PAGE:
Document Type : Original Research


1 Department of Medical Physics and Biomedical Engineering, School of Medicine, Tehran University of Medical Sciences, Tehran, Iran

2 Department of Neuroimaging and Analysis, Imam Khomeini Hospital Complex, Tehran University of Medical Sciences, Tehran, Iran

3 Department of Medical Physics, School of Medicine, Fasa University of Medical Sciences, Fasa, Iran

4 Department of Psychiatry, Brain & Spinal Cord Injury Research Center, Psychosomatic Medicine Research Center, Tehran University of Medical Sciences, Tehran, Iran

5 Oxford Big Data Institute, Li Ka Shing Centre for Health Information and Discovery, Nuffield Department of Population Health, University of Oxford, Oxford, UK/Statistics Department, University of Oxford, Oxford, UK


Background: Psychogenic non-epileptic seizures (PNES), is a type of seizure that is caused by emotional factors. Symptoms of PNES are similar to epileptic seizures including disturbance in involuntary movement. Previous studies showed that neural activity altered in PNES detected through the resting-state functional magnetic resonance imaging (rs-fMRI) thus this study was designed for a better understanding of PNES pathophysiology using the rs-fMRI technique.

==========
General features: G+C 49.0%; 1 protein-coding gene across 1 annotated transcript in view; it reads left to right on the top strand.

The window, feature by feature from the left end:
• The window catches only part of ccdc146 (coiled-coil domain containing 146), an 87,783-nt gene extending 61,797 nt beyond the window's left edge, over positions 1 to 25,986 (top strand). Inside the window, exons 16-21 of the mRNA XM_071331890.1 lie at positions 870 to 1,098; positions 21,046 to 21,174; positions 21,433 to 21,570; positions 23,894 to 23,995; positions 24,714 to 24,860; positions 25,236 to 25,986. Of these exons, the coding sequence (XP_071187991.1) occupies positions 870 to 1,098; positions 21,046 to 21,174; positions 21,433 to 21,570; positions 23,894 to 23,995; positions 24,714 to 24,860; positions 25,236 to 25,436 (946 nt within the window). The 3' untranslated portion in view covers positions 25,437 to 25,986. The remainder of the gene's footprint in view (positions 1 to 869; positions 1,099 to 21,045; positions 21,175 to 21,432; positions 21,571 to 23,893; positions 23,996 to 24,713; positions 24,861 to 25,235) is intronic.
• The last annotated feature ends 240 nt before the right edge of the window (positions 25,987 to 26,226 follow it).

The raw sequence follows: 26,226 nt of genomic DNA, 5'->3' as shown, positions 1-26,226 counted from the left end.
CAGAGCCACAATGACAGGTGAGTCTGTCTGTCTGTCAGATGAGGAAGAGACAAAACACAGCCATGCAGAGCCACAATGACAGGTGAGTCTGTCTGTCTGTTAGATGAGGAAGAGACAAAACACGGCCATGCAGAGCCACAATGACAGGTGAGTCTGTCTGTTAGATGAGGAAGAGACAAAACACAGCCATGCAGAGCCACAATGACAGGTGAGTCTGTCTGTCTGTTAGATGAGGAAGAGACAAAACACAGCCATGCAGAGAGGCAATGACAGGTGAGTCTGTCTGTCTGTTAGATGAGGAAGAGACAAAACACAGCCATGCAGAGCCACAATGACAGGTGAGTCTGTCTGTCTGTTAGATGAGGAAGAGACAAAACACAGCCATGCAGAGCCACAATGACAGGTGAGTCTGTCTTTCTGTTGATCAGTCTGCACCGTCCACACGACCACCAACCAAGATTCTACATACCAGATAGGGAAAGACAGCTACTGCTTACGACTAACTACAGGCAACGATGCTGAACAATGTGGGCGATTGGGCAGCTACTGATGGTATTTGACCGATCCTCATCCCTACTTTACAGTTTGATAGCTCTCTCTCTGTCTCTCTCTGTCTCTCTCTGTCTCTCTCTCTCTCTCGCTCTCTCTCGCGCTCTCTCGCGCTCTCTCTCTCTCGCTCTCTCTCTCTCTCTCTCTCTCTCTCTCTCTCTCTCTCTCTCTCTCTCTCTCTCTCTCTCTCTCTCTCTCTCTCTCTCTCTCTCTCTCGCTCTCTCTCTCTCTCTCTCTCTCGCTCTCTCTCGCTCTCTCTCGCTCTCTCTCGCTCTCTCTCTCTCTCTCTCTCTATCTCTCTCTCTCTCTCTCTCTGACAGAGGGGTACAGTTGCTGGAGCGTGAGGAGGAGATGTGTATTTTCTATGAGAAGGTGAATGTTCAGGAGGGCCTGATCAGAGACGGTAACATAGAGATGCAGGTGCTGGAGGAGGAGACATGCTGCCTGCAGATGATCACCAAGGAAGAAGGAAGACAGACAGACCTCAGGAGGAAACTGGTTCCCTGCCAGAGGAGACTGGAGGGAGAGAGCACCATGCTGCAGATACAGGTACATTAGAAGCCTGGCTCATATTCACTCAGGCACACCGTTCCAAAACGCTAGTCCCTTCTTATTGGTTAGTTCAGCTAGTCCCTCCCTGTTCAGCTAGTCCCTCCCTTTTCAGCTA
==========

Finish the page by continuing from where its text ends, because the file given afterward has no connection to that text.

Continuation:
Objective: This study was conducted to examine dynamic functional connectivity (dFC) in the brain networks between PNES and healthy control subjects.
Material and Methods: In this experimental study, the rs-fMRI was collected from 16 PNES subjects and 16 healthy subjects. After surrogating data, the sliding window technique was used for dFC detection in nine brain networks which chosen from Stanford Findlab.
Results: Our results indicate that there were no differences in the presence or absence of dFC between the PNES group and the control group in the ventral default mode network (vDMN), language network (LN), and visuospatial network (VSN). However, dFC was elevated in the PNES group in comparison to the normal control group within the sensorimotor network (SMN), Posterior salience network (PSN), and anterior salience network (ASN). 
Conclusion: The findings suggest that dFC analyses hold significant potential for uncovering abnormal patterns of brain network connections in the PNES. This offers a promising finding for a better comprehension of PNES.